Another year of lousy returns for hedge funds

Market Analyze
CBS/iStockphoto

Before jumping into how hedge funds fared last year, a story in yesterday's Wall Street Journal caught my eye. The FBI made several arrests of people associated with hedge funds on Wednesday, alleging that the group conspired together by passing insider information among one another. According to investigators, the gains from their activity amounted to $61.8 million.

For me, it served as a reminder of one of the main risks of investing in hedge funds. With their typical compensation structure of 2 percent of assets and 20 percent of profits, hedge-fund managers and associates stand to gain a lot of money when they enjoy excellent returns. Unfortunately, that can cause hedge funds to end up with far more risk than may be appropriate, or worse, to end up leading the professionals handling them to do something illegal in pursuit of profits.

Perhaps most amazing, having a leg up on the competition doesn't seem to help hedge-fund returns beat out comparable indexes. As a group, hedge funds trailed each domestic and bond index in our comparison, though they outperformed each of the international indexes. For the period since 2003 (which is the longest for which we have data), hedge funds have underperformed each major index.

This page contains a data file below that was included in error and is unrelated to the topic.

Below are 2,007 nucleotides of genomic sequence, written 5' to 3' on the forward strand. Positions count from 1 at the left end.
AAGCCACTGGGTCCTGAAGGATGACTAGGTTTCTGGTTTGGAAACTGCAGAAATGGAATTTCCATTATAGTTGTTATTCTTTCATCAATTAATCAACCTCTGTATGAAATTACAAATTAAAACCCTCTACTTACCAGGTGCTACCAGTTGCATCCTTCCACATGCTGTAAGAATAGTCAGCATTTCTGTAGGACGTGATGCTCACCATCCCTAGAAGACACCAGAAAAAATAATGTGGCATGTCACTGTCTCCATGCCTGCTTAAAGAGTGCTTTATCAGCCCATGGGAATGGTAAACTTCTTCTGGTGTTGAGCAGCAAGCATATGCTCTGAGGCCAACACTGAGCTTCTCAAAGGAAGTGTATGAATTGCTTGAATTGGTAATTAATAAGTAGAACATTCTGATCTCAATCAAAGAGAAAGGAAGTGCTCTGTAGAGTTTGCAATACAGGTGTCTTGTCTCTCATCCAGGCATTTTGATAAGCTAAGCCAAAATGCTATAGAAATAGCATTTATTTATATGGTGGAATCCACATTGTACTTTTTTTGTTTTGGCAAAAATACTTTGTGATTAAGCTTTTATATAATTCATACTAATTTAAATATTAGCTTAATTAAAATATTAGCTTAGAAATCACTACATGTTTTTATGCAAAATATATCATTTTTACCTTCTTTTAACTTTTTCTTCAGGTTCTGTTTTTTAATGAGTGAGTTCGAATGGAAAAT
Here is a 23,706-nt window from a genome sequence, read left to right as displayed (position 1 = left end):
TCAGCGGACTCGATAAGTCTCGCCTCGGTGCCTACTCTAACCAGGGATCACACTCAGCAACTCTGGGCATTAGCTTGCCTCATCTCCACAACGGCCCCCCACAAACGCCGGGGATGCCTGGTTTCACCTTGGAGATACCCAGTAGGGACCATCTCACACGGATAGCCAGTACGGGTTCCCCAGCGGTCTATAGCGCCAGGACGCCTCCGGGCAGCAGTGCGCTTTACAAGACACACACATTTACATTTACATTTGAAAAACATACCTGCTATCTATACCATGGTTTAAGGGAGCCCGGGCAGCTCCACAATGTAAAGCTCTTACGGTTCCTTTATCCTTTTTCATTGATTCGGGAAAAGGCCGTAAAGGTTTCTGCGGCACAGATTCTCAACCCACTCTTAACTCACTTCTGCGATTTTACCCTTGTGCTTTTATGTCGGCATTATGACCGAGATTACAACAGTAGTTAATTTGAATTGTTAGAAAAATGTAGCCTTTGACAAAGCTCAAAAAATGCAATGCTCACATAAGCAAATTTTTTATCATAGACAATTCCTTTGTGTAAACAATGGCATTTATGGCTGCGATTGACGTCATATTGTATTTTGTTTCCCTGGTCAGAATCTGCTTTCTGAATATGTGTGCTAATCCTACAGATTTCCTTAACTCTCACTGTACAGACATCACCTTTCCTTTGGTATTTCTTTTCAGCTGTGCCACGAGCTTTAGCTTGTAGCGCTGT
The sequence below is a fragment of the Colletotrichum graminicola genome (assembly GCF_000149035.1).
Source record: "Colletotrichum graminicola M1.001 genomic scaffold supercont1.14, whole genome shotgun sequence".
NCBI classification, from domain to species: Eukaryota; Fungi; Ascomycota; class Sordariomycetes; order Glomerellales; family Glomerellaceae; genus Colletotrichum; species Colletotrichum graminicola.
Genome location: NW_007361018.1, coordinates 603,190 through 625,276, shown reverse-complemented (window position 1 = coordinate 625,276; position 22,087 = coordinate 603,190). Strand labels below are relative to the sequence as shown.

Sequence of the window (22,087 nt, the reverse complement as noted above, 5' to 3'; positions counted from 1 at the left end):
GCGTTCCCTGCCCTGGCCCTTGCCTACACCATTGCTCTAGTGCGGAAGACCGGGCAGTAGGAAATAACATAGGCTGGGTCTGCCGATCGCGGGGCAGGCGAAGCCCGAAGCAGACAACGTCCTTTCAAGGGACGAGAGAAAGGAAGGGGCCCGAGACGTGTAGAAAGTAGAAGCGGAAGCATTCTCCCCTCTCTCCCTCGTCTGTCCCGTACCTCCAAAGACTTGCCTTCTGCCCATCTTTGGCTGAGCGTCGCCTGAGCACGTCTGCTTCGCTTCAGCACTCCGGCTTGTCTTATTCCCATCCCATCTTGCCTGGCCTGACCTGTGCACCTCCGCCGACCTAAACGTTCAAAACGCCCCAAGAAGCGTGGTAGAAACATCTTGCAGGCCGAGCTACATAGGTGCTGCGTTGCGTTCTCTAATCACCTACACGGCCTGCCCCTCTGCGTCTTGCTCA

While the HFRX index performed poorly against domestic indexes, it's also important to see how hedge funds fared against diversified portfolios. Using the indexes from the table, an all-stock portfolio (50 percent international/50 percent domestic, equally weighted within those broad categories, rebalanced annually) would have returned -7.0 percent.

The typical allocations of pension plans and many investors is 60 percent stocks and 40 percent bonds. A 60/40 portfolio with those weights (using the all-stock portfolio described above for the stock portion) would have returned -4.0 percent using one-year Treasuries for bonds, -0.4 percent using five-year Treasuries and 7.1 percent using long-term Treasuries. Given the freedom to move across asset classes that hedge funds tout as their big advantage, one would think that "advantage" would show up.

With their high risks and seemingly poor returns, you have to wonder why someone would want to be invested in such vehicles.

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    Larry Swedroe is director of research for The BAM Alliance. He has authored or co-authored 13 books, including his most recent, Think, Act, and Invest Like Warren Buffett. His opinions and comments expressed on this site are his own and may not accurately reflect those of the firm.